GSA lodging rates vary much more than M&IE rates. For example, the lodging rate for the District of Columbia is $220 per night, while the lodging rate in the state of North Dakota is just $96.00.

For a complete list of GSA per diem rates, visit GSA.gov.

M&IE for Businesses

As a public or privately owned business, how much you allow your employees to spend on M&IE is entirely up to you. There is no specific amount that works for every business, and every business should use their own discretion when setting M&IE per diem allowance rates.

Some private businesses use the GSA government rates. Others use them as a guideline for determining their own rates for meal reimbursements and M&IE allowances.

Some companies don’t set any per diem rate at all and leave expenses up to the discretion of their employees, as long as the expenses are reasonable.

For one business, $50 might be a “reasonable” amount to spend on dinner. Another business might find a $100 dinner bill within limits. Other businesses might deem a $350 price fixe chef’s tasting menu at a Michelin star restaurant to be a reasonable amount to spend.

It’s entirely up to the business and how much they’re willing to spend on employee business travel.

No matter what M&IE rates you set for employees, businesses should consider where their employees are traveling and the type of work they do.

Set Meal Allowances Based on Location

If you’re sending an employee to work in Mississippi, a $10 allowance for breakfast may be more than sufficient for a hearty first meal of the day. But in NYC, $10 is barely enough to buy a large Starbucks coffee and a scone.

Consider where your employees are working and establish flexible M&IE rates that correspond to the cost of living in each destination location.

Set Meal Allowances Based on the Work Scope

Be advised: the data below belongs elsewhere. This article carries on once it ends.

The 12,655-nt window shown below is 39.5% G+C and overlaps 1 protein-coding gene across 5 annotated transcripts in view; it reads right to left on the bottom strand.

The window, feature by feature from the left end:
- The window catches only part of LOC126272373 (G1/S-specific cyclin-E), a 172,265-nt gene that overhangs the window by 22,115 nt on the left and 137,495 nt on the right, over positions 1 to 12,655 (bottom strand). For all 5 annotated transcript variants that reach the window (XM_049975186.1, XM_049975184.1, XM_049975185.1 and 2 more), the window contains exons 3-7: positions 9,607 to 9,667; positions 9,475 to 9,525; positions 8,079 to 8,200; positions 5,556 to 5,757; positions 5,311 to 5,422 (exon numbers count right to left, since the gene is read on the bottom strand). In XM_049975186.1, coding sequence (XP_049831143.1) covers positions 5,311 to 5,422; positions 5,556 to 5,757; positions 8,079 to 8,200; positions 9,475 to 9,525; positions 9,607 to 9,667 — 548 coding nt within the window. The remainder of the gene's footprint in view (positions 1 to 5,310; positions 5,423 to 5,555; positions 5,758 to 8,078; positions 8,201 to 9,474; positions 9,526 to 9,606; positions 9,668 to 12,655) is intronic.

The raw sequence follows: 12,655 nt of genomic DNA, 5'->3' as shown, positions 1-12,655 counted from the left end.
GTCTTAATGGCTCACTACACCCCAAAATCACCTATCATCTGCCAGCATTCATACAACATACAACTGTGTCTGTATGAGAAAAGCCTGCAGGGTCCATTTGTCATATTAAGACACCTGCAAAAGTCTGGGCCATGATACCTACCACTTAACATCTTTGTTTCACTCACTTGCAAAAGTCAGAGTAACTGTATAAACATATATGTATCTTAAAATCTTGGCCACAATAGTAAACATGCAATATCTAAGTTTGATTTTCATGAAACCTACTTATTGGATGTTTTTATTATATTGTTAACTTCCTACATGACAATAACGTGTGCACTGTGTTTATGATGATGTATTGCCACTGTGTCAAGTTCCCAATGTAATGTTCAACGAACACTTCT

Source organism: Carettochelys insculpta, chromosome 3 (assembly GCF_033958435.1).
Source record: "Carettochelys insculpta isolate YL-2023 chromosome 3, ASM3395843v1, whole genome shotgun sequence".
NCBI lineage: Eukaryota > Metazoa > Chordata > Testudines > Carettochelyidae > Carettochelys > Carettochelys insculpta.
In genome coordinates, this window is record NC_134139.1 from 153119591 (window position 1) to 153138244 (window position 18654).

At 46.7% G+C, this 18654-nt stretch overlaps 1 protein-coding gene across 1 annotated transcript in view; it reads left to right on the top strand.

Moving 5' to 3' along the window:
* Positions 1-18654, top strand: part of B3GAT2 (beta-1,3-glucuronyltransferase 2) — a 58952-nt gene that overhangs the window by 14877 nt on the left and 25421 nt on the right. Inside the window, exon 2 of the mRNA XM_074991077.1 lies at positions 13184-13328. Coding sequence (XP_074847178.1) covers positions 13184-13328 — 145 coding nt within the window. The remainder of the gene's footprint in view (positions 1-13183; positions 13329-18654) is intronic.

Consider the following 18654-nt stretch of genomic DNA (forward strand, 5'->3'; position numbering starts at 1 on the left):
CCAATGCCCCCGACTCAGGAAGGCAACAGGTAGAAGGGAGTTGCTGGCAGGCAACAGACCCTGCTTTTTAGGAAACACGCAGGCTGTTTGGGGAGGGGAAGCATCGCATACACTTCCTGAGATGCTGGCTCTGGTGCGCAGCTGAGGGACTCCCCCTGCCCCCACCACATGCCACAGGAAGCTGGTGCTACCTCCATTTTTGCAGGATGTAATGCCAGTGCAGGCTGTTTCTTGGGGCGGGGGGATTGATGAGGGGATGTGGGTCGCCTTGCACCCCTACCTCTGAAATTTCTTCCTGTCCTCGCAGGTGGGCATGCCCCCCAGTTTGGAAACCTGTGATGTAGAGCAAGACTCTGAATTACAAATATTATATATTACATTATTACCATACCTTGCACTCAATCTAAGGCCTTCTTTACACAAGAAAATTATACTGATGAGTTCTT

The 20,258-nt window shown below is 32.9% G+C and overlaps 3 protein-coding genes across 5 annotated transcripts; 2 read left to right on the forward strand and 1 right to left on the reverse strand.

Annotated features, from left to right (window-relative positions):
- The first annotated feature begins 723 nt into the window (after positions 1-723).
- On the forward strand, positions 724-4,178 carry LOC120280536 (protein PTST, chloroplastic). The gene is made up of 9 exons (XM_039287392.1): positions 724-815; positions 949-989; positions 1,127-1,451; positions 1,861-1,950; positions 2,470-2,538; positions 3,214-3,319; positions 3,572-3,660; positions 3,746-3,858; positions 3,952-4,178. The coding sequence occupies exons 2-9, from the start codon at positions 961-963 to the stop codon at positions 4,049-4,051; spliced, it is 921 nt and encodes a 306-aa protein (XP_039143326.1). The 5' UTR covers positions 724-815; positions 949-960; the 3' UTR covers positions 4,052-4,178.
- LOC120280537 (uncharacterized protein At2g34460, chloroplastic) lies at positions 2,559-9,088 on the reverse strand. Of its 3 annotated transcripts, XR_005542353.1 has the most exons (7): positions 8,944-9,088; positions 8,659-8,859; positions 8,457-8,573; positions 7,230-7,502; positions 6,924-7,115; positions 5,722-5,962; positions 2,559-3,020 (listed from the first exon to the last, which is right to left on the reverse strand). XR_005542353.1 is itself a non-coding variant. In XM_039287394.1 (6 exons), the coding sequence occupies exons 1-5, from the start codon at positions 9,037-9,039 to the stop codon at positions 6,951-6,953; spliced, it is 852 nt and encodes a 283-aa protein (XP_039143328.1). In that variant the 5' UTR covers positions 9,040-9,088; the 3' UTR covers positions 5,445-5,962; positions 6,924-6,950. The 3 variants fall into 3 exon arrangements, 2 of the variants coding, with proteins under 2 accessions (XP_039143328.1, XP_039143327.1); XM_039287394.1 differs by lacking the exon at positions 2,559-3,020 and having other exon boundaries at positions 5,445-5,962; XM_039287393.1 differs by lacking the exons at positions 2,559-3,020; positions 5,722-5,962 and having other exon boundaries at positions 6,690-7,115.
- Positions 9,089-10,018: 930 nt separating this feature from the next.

For example, if your employee is driving out of town in the morning for an afternoon business meeting and driving home a few hours later, a $20 lunch allowance may be more than sufficient. But if you’re sending a construction crew to a remote location to do intense physical labor, $20 a day likely won’t cut it.

When establishing your meal allowances for employees, it’s important to consider the number of hours they’re expected to work and the length of their trip.

How to Plan Your Meal Expenses

As a travel planner or business travel manager, it’s up to you and your team to plan for meal allowances.

When doing so, you’ll want to:

Build the Framework

Some businesses put strict per diem rates in place before employees travel. Some give cash or travel stipends to their employees in advance of their trip, while others have their employees pay for M&IE out of pocket and reimburse them for their expenses.

You can also choose not to set per diem rates and allow your employees to charge all M&IE expenses on a corporate credit card. In this scenario, it’s best to have employees provide receipts as proof of M&IE expenses and/or generate monthly expense reports for all expenses that occur during the course of business travel.

The amount you’re willing to spend on M&IE is entirely up to you and may fluctuate from trip to trip.

Here’s why: